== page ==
[0:07:49.7] BT: Seven years on carpet.

[0:07:50.6] KR: Seven years, right? You’re able to depreciate that carpet over a seven-year period versus over – I think multi-family is like 27 and a half, it’s like a 39 and a half for like a commercial building. I may be right but being able to accelerate off of that versus having to take that carpet and accelerate that and/or depreciate that carpet over 27 and a half years. I mean, 27 and a half years, you probably have replaced that carpet like five to eight times?

[0:08:20.0] BT: Absolutely.

[0:08:20.8] KR: Maybe even more than that. You’re able to really – seems like move these things, depreciate these things on the life of the specific item versus of the entire building, right?

[0:08:32.9] BT: Absolutely, that is the entire goal, right? Move as much of that property into their short lives as possible. Yeah, you’re exactly right. You want to – accelerating that depreciation is what drops your taxable income. That’s the goal of almost everything I do and I don’t just do cost segregations but the other, you know, the tax credits that I do. Everything is about lowering that taxable income in that tax liability, you know? Write smaller check to the government at the end of the year.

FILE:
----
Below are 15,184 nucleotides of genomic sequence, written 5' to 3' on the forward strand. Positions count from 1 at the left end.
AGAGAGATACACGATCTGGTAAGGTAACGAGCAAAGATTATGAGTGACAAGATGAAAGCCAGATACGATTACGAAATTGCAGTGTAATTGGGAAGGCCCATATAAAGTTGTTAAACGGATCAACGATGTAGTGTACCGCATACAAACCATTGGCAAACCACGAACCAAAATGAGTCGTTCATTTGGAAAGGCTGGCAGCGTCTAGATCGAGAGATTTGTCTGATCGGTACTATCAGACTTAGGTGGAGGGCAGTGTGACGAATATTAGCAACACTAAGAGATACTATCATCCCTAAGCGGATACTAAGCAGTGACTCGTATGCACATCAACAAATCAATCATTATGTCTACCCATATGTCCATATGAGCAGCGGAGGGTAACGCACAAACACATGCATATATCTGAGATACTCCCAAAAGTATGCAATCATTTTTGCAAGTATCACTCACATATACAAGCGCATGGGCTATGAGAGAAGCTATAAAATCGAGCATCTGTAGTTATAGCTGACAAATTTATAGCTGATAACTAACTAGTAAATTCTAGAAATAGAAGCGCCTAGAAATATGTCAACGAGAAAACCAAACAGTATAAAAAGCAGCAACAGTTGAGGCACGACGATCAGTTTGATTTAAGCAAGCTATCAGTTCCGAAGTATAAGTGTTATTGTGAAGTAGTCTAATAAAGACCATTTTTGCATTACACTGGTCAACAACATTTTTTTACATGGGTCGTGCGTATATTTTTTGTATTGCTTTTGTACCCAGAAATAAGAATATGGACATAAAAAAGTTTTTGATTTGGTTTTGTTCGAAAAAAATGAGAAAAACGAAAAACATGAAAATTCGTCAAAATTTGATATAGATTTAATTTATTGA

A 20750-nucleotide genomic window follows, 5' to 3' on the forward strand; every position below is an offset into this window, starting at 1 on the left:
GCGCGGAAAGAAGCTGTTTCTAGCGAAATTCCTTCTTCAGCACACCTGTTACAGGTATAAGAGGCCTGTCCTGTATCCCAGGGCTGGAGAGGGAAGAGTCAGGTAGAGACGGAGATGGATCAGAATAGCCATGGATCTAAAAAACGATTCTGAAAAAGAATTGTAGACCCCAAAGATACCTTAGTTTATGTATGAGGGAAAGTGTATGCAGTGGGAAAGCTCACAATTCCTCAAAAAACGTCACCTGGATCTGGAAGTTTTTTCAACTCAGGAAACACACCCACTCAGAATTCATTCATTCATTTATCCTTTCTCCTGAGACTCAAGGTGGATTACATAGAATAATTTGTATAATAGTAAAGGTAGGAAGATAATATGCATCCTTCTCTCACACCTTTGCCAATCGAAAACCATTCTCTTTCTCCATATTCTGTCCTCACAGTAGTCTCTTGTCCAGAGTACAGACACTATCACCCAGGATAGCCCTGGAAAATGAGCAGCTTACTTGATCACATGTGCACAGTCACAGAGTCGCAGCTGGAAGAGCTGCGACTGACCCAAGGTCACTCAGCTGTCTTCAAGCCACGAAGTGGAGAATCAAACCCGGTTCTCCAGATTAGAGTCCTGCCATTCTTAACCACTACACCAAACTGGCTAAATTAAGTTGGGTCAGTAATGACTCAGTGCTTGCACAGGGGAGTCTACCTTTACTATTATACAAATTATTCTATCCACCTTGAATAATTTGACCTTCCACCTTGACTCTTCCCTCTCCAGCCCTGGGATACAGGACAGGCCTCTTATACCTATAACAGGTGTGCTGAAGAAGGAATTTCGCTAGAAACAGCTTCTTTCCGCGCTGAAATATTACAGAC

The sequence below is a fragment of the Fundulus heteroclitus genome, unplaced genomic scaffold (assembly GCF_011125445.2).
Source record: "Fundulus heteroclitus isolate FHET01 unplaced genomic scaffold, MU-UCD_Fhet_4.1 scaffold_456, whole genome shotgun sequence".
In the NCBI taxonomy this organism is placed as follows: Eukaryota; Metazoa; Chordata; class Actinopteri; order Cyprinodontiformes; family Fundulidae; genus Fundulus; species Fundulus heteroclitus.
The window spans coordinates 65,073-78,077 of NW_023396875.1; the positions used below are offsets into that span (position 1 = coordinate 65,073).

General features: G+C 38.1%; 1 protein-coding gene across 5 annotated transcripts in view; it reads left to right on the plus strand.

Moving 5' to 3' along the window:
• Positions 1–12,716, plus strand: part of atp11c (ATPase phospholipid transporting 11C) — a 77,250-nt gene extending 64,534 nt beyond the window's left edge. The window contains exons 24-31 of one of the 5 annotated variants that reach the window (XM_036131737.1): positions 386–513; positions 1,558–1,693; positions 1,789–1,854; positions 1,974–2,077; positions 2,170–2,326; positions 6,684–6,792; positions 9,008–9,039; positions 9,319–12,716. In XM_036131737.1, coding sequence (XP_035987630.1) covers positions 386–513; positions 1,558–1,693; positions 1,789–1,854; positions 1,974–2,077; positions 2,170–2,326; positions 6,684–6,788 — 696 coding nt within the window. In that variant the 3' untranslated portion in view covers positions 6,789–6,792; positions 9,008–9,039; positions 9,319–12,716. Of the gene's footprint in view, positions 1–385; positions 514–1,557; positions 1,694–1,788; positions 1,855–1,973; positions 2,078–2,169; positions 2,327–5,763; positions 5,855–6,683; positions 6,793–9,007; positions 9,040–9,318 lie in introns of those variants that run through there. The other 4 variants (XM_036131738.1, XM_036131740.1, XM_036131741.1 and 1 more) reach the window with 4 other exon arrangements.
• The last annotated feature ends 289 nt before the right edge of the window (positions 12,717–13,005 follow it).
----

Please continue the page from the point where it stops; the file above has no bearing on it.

[0:09:03.3] KR: Yeah.

[0:09:04.1] BT: That’s my goal.

[0:09:06.4] KR: There’s other benefits related to kind of current tax laws of doing a cost segregation, right? Of kind of accelerating these items, being able to take the depreciation kind of in year one, right? Can you explain how all these things come together in terms of current tax environment and how that can really be – it’s really kind of a multiplier effect that goes on.